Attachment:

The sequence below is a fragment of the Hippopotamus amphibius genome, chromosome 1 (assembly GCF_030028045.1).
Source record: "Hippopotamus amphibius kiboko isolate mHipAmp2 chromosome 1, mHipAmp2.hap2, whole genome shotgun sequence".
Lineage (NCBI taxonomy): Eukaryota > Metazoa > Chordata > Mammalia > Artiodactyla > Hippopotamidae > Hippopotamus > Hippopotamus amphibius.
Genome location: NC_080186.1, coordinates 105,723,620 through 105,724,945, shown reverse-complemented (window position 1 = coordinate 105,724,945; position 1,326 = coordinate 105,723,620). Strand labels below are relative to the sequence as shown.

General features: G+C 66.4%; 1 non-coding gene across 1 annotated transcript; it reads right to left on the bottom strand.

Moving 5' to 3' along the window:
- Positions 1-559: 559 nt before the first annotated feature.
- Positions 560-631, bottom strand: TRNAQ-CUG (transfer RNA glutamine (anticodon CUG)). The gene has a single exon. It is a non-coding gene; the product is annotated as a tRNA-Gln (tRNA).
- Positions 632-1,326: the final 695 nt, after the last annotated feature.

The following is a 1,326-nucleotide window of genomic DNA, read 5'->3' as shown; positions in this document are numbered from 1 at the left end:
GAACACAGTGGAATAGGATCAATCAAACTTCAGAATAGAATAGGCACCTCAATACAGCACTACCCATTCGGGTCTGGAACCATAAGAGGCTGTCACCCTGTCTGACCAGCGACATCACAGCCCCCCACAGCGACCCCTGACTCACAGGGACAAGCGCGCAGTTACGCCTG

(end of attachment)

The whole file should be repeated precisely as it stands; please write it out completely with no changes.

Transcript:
The sequence below is a fragment of the Hippopotamus amphibius genome, chromosome 1 (assembly GCF_030028045.1).
Source record: "Hippopotamus amphibius kiboko isolate mHipAmp2 chromosome 1, mHipAmp2.hap2, whole genome shotgun sequence".
Lineage (NCBI taxonomy): Eukaryota > Metazoa > Chordata > Mammalia > Artiodactyla > Hippopotamidae > Hippopotamus > Hippopotamus amphibius.
Genome location: NC_080186.1, coordinates 105,723,620 through 105,724,945, shown reverse-complemented (window position 1 = coordinate 105,724,945; position 1,326 = coordinate 105,723,620). Strand labels below are relative to the sequence as shown.

General features: G+C 66.4%; 1 non-coding gene across 1 annotated transcript; it reads right to left on the bottom strand.

Moving 5' to 3' along the window:
- Positions 1-559: 559 nt before the first annotated feature.
- Positions 560-631, bottom strand: TRNAQ-CUG (transfer RNA glutamine (anticodon CUG)). The gene has a single exon. It is a non-coding gene; the product is annotated as a tRNA-Gln (tRNA).
- Positions 632-1,326: the final 695 nt, after the last annotated feature.

The following is a 1,326-nucleotide window of genomic DNA, read 5'->3' as shown; positions in this document are numbered from 1 at the left end:
GAACACAGTGGAATAGGATCAATCAAACTTCAGAATAGAATAGGCACCTCAATACAGCACTACCCATTCGGGTCTGGAACCATAAGAGGCTGTCACCCTGTCTGACCAGCGACATCACAGCCCCCCACAGCGACCCCTGACTCACAGGGACAAGCGCGCAGTTACGCCTG